FAMILY TREASURESElaborate original moldings top the living and dining room walls and frame the arch that defines the spaces, while the sisal rug gives a modern touch to the elegantly furnished rooms.
The Garden District has been considered one of the most desirable residential neighborhoods in New Orleans for centuries. Today, the quiet setting still offers the charm of the past, while providing comfortable homes for the present. The mansions on tree-lined streets give no hint to what there is to see beyond the tall front doors, unless the homeowners invite you inside. The excitement of walking through the front door of Lise and Richard Montgomery’s home provides a glimpse of the best of the past, combined with a freshness of the present, defining what is meant by the words “best of the best.”

FAMILY TREASURESBuilt in 1870, the stately GardenDistrict mansion of Lise and Richard Montgomery maintains its historicsignificance.

Built in 1870, the Montgomery’s Greek revival-style home sits behind an iron fence that hugs the brick sidewalk. “The interiors of our home are special because many of our furnishings belonged to our parents and grandparents,” says Lise – an attractive, stately blonde who dresses herself as fashionably as she decorates her home. She provided a tour of the grand double parlors that are now used as the living and dining rooms and pointed out the things she acquired from her mother Hedy Baldwin, her husband’s mother Ella Montgomery, her grandmother Julia “Dula” Freret, and a wedding present from her godmother Ibsie Gremillion. Like many grand mansions of the past, the rear of the house has been remodeled to open up the spaces to the back garden. “We’ve lived here since 1976, so our house has gone through several changes,” she says. “However, the front two rooms remain as they have always been, with the original elaborate molding still intact. Even the archways are adorned with fine moldings.”

FAMILY TREASURESA pillow appliquéd with a crown adds a touch of whimsy to thechair in front of the window

“My mother had a great sense of style,” Lise said. “I grew up in a lovely home with fine antiques and fashionable accessories. I am so delighted to have her antique French sideboard in the dining room. Even the lamps on the sideboard came from her home. I’ve been tempted to change the old shades, but I love keeping them exactly as they’ve always been.” Other treasures from her mother include the mirror over the mantle and the Pembroke table in the corner by the front window. A handsome secretary from her husband’s mother is now a cherished part of their furnishings, and her godmother gave them the bar as a wedding present. “It has a place of honor between the front windows,” Lise says. She is also proud to display the Freret coat of arms – that once belonged to her grandmother Dula – in the living room. There’s a wonderful sense of whimsy in the elegant front rooms. A narrow, purple pillow is embossed with a crown, while a two-tone velvet ball doubles as a pillow on the loveseat. As a salute to memories of the past, the couple’s collection of silver baby cups and carnival mementoes graces the table behind the loveseat.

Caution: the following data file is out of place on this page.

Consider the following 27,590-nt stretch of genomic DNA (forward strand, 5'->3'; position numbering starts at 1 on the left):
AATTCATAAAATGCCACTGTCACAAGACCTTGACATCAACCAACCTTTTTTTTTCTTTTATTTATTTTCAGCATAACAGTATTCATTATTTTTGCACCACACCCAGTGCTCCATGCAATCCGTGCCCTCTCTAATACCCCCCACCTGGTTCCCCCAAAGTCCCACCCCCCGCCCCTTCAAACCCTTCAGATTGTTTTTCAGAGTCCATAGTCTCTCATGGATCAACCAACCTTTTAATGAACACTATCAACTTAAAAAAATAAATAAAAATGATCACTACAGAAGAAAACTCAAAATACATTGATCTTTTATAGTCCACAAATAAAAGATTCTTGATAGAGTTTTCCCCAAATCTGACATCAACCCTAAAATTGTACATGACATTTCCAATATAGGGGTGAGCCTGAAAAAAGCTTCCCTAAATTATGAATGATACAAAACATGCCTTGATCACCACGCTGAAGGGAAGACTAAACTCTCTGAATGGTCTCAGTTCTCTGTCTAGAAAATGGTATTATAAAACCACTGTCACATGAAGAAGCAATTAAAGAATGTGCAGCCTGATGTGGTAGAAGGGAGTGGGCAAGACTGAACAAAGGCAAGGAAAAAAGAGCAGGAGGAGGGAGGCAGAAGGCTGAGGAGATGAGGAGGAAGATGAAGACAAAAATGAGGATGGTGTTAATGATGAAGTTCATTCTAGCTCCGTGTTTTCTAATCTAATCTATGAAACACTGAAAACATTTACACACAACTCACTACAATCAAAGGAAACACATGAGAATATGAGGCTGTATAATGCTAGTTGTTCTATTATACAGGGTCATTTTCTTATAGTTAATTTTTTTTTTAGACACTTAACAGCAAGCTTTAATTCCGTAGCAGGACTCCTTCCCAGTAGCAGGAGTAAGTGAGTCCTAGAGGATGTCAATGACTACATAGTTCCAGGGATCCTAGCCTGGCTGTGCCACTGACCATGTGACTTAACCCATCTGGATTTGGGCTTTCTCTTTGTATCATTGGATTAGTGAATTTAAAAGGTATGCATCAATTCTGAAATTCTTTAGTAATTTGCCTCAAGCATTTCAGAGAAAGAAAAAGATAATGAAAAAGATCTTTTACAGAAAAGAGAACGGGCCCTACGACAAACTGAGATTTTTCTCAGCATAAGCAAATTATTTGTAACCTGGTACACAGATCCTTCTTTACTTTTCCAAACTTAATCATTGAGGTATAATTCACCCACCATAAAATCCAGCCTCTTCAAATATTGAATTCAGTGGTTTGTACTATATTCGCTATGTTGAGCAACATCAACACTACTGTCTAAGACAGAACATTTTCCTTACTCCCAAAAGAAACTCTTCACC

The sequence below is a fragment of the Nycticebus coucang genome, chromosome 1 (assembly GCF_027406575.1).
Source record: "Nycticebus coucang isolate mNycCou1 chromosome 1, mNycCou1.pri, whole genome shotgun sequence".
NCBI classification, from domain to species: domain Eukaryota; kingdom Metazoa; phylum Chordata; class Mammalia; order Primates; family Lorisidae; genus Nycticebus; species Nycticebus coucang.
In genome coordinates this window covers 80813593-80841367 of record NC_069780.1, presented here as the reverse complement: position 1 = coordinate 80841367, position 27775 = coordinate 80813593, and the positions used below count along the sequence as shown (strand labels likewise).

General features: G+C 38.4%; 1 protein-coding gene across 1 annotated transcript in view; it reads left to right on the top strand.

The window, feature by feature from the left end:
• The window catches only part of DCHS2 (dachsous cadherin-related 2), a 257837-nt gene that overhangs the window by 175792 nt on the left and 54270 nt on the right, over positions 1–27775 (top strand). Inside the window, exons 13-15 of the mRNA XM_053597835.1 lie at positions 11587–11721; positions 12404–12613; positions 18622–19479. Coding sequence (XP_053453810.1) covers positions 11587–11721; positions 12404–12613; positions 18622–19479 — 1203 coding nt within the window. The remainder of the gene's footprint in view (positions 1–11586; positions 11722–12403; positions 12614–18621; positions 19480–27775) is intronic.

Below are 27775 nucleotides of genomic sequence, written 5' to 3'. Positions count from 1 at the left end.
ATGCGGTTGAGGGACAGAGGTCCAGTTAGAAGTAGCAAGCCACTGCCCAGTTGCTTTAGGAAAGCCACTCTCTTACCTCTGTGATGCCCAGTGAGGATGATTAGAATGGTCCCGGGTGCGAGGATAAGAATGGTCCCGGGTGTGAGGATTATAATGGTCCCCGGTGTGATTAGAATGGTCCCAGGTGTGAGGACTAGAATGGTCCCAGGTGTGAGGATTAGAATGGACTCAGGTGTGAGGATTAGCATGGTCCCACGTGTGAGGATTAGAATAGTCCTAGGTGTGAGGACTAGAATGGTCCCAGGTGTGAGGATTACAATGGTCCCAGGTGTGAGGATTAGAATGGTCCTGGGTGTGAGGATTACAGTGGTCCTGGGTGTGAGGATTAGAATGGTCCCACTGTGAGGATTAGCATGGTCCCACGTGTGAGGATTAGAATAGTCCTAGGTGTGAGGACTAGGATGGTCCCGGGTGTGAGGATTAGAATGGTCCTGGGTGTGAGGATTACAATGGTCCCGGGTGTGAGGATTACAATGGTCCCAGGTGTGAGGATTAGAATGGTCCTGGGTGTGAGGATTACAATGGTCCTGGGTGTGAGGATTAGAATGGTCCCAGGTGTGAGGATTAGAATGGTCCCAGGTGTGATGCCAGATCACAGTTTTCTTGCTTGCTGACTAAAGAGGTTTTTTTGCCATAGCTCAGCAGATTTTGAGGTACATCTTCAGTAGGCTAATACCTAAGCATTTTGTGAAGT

FAMILY TREASURESThe sitting room features comfortable furnishings and a wall of family photographs
While Lise is responsible for the overall look of the interior design, she is quick to give credit to interior designer Mary Ferry Bigelow for the idea of using one long sisal rug to cover just the right amount of the living and dining room floors, so the original oak floors are still highlighted. “The continuity of using one rug, rather than two to define the space, works perfectly,” Lise explains. Interior designer Patricia Brinson had the curtains covering the tall windows fashioned in keeping with Lise’s idea. “I wanted a two-toned curtain with the change of color coming at the bottom of the windowsill,” she says. When the couple decided to redo the back of the house, they called in Michael Carbine. “Michael is a genius when it comes to knowing how to open up spaces in historic houses,” she emphasizes.

FAMILY TREASURESThe rear addition was designed by Michael Carbine to provide a view of the rear garden and maximize light in the space.

“Most of all, we enjoy having spent 30 years in this house,” Lise says. It was an active house when their three sons were growing up. Now they have families of their own including three grandchildren – Ellie, Walker and Harper – playing in the house. “While this home may be an historic treasure, to us it has always been simply a livable home where we raised our three sons.”

FAMILY TREASURESLise shares lemonade with grandchildren, Walker and Ellie, while baby Harper sleeps on her arm.